- Space capabilities are critical to Canada’s national security, sovereignty, and economy.
- The Canadian Armed Forces relies on satellites to support all of its operations, including for navigation, communications, and intelligence.
- This is why we continue to make major investments in space-based capabilities.
- For example, in 2019, Canada launched three RADARSAT Constellation Mission satellites, which enhance our ability to monitor Canada’s maritime and northern approaches.
- We also collaborate closely with our allies, partners and industry to enhance and ensure the resilience of our space capabilities.
- As an example, the Canadian Armed Forces cooperates extensively with the US, other Five Eyes partners, and France and Germany through the Combined Space Operations initiative.
- This collaboration helps preserve our access to space, defend and protect our capabilities from threats, and provide continuous space services to allied and partner military operations.
- We will continue seeking ways to deepen this collaboration, and promote the responsible use and protection of space, now and into the future.
- The Canadian space workforce represents nearly 10,000 jobs, while activities in the space sector support close to 11,000 additional jobs in the wider Canadian economy (2018).
- Canada operates alongside the US, United Kingdom, and Australia in the Combined Space Operations Centre.
- Approximately 35 Canadian Armed Forces personnel currently perform space domain awareness and missile warning duties as part of NORAD.
- National Defence’s Innovation for Defence Excellence and Security program has launched three space-related ‘Challenges’.
- The Canadian Space Agency is the Government of Canada lead for civil space policies and programs.
- National Defence, the largest Government of Canada user of space, is the lead for defence space policies and programs. National Defence maintains a collaborative relationship with other government departments to optimize whole-of-government space capability outcomes.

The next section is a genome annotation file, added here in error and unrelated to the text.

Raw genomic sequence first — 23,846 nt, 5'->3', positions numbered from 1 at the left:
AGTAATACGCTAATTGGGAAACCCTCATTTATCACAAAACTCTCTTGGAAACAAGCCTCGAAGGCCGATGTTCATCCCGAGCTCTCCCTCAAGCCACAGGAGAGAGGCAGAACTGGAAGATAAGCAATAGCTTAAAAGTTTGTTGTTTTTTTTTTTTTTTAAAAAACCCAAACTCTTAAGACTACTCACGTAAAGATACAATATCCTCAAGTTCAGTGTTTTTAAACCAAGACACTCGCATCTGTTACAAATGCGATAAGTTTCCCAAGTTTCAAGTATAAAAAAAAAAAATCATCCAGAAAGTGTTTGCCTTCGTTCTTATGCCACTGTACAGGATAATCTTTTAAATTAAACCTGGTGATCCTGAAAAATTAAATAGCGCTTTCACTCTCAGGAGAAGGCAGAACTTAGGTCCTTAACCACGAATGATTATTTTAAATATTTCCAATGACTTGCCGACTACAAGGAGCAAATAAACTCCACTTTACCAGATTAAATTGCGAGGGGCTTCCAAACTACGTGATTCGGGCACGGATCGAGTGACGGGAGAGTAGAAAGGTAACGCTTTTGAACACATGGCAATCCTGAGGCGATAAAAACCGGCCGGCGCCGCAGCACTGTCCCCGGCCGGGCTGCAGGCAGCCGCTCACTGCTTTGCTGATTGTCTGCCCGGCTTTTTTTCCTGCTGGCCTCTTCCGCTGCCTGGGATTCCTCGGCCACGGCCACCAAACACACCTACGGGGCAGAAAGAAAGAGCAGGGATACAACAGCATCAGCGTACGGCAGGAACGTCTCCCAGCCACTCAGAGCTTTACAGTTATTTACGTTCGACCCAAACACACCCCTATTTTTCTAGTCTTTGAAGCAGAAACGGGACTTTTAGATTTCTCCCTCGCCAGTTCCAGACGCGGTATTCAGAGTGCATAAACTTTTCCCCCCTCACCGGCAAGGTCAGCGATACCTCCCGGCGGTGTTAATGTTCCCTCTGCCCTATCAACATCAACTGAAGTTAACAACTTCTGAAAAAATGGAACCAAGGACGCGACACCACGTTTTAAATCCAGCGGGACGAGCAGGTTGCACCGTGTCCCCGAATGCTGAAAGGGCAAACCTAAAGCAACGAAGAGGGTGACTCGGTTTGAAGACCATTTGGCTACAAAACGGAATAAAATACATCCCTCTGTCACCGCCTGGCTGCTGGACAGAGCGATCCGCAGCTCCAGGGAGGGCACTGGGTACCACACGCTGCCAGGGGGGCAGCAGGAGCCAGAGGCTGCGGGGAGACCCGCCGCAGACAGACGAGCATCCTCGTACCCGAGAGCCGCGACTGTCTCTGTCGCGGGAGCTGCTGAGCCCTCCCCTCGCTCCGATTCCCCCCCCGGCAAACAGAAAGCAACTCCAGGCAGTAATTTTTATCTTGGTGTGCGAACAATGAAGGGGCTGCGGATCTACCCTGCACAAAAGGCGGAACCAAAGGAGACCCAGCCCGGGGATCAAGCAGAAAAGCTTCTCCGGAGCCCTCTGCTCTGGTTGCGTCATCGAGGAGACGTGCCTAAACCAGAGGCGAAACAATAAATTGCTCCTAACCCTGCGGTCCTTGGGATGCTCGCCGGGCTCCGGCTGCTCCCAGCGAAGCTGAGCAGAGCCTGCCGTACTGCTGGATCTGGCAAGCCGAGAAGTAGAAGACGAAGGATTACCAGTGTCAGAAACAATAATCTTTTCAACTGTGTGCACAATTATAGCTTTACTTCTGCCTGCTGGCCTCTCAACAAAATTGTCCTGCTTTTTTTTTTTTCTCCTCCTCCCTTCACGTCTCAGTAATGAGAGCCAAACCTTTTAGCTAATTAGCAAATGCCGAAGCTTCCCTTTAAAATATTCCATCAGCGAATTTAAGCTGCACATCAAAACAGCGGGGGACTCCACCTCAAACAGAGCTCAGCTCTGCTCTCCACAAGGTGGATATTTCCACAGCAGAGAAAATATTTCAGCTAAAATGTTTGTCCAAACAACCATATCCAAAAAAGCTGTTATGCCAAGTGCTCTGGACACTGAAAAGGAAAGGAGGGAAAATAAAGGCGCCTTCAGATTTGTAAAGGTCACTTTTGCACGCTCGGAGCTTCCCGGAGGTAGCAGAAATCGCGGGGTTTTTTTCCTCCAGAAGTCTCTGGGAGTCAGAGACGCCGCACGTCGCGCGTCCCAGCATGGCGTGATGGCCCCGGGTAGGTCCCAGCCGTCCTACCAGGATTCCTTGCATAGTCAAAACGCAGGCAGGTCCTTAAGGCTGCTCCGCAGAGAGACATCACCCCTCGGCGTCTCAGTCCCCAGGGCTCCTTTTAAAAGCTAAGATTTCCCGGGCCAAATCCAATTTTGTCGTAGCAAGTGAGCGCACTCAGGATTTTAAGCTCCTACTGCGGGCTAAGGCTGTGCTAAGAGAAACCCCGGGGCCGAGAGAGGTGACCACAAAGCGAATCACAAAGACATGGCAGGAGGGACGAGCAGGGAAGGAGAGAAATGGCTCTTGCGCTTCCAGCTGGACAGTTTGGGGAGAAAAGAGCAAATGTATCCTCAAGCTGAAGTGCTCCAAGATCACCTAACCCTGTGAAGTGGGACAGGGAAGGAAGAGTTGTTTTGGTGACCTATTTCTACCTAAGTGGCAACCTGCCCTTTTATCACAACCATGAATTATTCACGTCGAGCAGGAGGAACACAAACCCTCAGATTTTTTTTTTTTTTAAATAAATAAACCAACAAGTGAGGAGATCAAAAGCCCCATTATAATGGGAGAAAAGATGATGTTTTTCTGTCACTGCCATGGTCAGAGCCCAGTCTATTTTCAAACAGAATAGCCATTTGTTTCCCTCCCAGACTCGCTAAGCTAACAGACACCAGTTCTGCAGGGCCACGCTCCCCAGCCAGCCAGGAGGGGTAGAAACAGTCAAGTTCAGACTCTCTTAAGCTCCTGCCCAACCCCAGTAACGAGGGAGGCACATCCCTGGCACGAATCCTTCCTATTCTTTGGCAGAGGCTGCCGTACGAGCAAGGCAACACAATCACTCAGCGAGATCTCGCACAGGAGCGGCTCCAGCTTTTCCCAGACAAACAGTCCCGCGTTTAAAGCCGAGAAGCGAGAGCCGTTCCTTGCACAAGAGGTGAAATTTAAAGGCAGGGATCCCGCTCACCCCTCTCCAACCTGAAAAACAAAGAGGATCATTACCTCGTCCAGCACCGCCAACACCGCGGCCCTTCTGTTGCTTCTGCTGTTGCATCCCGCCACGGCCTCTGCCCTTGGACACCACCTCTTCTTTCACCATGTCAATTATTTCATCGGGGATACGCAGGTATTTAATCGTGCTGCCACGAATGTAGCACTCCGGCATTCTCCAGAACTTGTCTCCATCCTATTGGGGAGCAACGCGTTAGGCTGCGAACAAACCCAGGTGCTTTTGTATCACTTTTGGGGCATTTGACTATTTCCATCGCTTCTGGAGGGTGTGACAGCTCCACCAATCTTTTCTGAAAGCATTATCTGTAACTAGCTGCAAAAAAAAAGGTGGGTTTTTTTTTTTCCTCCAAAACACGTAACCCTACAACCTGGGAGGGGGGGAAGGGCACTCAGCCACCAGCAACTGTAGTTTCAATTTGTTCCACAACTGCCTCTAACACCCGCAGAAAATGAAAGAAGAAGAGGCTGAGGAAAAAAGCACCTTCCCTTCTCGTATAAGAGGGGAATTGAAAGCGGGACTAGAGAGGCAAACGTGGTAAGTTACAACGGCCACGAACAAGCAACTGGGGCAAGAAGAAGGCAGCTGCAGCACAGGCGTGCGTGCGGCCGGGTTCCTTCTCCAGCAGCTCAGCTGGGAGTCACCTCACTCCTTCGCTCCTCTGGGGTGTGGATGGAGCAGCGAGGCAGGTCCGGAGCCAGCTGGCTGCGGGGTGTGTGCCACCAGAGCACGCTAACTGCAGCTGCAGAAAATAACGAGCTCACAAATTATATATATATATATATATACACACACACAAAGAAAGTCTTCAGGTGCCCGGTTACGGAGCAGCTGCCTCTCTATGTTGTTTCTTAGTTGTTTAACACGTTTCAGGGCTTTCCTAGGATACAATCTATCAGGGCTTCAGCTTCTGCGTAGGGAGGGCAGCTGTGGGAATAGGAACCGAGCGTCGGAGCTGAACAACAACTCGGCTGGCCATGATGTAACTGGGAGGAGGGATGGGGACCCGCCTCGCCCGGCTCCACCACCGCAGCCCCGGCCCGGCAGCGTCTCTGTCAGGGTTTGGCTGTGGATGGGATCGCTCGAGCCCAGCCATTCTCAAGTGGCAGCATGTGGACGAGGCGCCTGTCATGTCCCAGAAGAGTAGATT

- National Defence’s space program, with the Royal Canadian Air Force as the functional authority, is organized around four main lines of operation:
- Surveillance of space;
- Surveillance from space (Intelligence, Surveillance, and Reconnaissance);
- Positioning, navigation, and timing (e.g. Global Positioning System); and
- Satellite communications.
- National Defence also conducts space-related Research and Development projects.
- Canada’s most important partner in space is the US. Collaboration began in the late 1950s, with participation in space operations through the North American Aerospace Defense Command (NORAD), where approximately 35 CAF personnel currently perform space domain awareness and missile warning duties embedded in several US units. Canada also contributes its Sapphire satellite to the US Space Surveillance Network which helps increase awareness of where objects are located in space.
- Since 2014, National Defence has also closely collaborated with Five Eyes partners (and, more recently, with France and Germany as well) under the Combined Space Operation initiative, which enables and enhances collaboration on military and defence space activities.
- Canada also operates alongside the US, the UK, and Australia in the multilateral Combined Space Operations Centre (CSpOC) to improve coordination for defensive space efforts. The Canadian Space Operations Centre (CANSpOC), in Ottawa, and the Sensor System Operations Centre (SSOC), in North Bay, help monitor satellite movements and conduct routine collaboration and integration with the CSpOC.
- Canada is actively seeking ways to deepen its cooperation with key allies and partners to: enhance the resilience of space capabilities; optimize space resources; promote responsible behavior in space; and enhance operational collaboration, including through increased participation in combined space operations.
Version 1 – 2020-06-10 – Source: Supps(B) 2020-2021 note: “Space Activities”
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